Skip to content

From Libya to Nagorno-Karabakh: Resources and Calls to Action

Blogs Climate Justice Funding Ecosystem Intersectionality

Two weeks ago, Libya’s flood and Morocco’s earthquake claimed the lives of nearly 10,000 people. Hundreds of thousands more will be affected in the weeks and months to come.

At HRFN, we are tracking the responses. We are also paying attention to if and how philanthropy is addressing these crises and others from a coordinated and systemic approach.

While we applaud a number of responsive funding actions, we do not yet see regular coordinated  responses or funding addressing the root causes of crisis. In our initiative, Better Preparedness: Funding Resilience, we aim to change this significantly. Join us.

We are also concerned that many crises remain outside the newscycle and outside of funding priorities, such as the Nagorno-Karabakh humanitarian crisis and Ethiopia’s Tigray War.

Most of all, we can’t ignore the lack of a philanthropic strategy that addresses the clear and increasingly destructive intersection of the climate crisis, inequality, and power. Libya is especially telling, where decades of extractive development and conflict have weakened infrastructure and hampered humanitarian response in the face of increasingly intense storms.

It is not a matter of climate funding or political will alone – though both are needed. There is no human rights issue that is or will remain untouched by the climate crisis. Human rights, feminist, and other social change funders must adopt climate strategies. And all funders must center movements and take seriously the long-lasting structural dimensions of inequality. As a community, we commit to bridging these conversations. More to come in the year ahead.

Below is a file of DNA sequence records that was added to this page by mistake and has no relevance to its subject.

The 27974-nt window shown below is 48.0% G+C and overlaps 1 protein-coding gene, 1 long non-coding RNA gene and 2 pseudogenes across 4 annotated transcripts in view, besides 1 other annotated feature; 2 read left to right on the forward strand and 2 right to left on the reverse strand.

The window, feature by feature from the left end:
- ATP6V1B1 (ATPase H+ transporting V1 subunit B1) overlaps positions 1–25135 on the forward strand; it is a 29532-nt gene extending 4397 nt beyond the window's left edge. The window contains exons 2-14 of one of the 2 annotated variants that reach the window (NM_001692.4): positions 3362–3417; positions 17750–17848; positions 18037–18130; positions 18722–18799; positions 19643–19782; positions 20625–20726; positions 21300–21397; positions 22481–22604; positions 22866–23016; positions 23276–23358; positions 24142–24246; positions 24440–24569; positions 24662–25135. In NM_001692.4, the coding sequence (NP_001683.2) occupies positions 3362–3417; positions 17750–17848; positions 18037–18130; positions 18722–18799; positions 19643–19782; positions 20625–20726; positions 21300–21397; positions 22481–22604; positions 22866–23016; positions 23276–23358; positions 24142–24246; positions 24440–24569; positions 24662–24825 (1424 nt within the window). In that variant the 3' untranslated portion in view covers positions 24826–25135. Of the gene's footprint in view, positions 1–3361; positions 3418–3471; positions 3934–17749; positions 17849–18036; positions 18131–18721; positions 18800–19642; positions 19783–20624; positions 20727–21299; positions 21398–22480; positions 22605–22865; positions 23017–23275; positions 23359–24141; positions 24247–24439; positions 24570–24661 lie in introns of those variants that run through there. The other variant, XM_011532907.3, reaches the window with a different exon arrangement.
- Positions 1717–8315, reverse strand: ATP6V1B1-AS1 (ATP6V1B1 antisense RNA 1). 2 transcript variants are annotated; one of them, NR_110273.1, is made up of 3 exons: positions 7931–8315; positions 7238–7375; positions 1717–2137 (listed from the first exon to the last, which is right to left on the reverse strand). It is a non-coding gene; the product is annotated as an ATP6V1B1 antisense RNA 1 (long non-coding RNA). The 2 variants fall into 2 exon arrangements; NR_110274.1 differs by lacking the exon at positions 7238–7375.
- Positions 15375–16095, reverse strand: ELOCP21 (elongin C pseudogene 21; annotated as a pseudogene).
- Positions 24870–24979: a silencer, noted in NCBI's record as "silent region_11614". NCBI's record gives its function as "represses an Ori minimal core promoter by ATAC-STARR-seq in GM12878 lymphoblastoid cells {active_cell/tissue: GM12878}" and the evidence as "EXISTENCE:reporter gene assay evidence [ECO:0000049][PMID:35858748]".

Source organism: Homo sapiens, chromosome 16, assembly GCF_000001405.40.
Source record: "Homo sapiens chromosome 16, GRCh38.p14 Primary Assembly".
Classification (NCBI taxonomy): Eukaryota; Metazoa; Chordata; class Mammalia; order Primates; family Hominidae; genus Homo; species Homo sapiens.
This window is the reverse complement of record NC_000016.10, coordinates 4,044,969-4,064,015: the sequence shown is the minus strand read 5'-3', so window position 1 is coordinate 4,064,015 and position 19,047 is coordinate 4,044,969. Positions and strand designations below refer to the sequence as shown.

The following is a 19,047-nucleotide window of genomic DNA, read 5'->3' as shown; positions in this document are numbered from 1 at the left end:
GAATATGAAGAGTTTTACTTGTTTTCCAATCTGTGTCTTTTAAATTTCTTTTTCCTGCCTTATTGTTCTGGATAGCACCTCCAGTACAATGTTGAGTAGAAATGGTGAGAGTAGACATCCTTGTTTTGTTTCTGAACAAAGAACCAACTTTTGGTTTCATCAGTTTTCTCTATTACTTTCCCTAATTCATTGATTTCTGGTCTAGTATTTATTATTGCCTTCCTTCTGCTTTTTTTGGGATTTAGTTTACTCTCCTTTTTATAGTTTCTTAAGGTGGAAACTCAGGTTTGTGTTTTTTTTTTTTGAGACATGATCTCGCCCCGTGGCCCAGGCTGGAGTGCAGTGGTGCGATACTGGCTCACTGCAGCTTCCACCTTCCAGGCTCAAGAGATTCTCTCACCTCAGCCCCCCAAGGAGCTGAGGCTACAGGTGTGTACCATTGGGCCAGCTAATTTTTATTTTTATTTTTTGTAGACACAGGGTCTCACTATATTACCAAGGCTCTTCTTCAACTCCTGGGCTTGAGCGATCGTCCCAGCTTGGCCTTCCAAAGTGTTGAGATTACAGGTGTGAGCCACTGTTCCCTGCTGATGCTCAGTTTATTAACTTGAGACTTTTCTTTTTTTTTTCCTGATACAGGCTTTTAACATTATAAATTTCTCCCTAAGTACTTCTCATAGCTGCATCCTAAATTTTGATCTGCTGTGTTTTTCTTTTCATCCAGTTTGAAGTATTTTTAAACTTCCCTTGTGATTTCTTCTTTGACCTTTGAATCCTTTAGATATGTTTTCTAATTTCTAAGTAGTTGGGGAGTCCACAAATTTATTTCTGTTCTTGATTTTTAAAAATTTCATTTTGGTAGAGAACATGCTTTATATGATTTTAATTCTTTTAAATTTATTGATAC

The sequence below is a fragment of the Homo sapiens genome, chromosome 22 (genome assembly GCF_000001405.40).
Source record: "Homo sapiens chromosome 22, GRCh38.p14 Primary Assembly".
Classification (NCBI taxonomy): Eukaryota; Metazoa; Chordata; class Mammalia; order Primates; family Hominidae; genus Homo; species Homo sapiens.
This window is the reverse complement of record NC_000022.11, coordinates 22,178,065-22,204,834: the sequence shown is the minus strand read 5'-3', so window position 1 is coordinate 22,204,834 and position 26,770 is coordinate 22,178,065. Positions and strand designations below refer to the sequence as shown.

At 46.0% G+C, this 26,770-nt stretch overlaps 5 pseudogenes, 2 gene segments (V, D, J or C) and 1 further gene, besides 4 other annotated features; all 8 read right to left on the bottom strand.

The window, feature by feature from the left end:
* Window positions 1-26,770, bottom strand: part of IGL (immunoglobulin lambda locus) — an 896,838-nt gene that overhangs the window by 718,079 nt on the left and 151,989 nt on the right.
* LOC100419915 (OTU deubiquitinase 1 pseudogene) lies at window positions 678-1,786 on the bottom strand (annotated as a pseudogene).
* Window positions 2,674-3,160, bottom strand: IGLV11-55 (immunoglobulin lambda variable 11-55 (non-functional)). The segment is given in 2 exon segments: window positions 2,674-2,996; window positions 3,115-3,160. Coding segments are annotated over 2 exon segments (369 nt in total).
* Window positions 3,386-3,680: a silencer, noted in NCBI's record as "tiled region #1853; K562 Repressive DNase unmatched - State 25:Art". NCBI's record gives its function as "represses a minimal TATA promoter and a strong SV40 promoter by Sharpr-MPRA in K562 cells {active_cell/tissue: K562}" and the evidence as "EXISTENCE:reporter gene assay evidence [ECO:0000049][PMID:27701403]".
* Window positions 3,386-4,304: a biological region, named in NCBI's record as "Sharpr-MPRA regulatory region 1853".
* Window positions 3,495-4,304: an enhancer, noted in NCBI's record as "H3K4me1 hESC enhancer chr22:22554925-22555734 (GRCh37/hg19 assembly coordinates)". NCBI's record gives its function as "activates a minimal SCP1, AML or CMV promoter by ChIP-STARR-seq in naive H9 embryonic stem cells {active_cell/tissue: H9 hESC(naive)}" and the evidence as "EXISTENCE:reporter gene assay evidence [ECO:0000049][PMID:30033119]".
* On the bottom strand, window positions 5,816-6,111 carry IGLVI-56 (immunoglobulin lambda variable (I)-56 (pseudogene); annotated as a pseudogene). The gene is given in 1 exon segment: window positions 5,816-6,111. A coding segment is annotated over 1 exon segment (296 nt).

Read here important sources of support shared by our members.


In solidarity,




Donate to our partners/members in Libya 


Donate to our partners/members in Morocco 


Learn about the Humanitarian Crisis in Nagorno-Karabakh

  • CEECCNA Collaborative Fund and Women’s Fund Armenia
    Following the Second Nagorno-Karabakh (NK) war in September 2020, the conflict between Armenia and Azerbaijan remains unresolved, with ongoing attacks against Nagorno-Karabakh and the sovereign territories of Armenia. Since December 2022, the only road that connects Armenia with Nagorno-Karabakh has been blockaded, leaving 120,000 ethnic Armenians in isolation from the rest of the world for more than 270 days now. The rapidly deteriorating situation resulted in massive threats to the human security of the population, particularly women, children, LGBTI people, individuals with different health conditions, people with disabilities, and other groups with disadvantaged backgrounds. The Women’s Fund Armenia and the CEECCNA Collaborative Fund are bringing attention to the ongoing humanitarian and human rights crisis and provide recommended actions for funders in their September Call to Action.
    Read the Full statement and Call to Action here.


Back To Top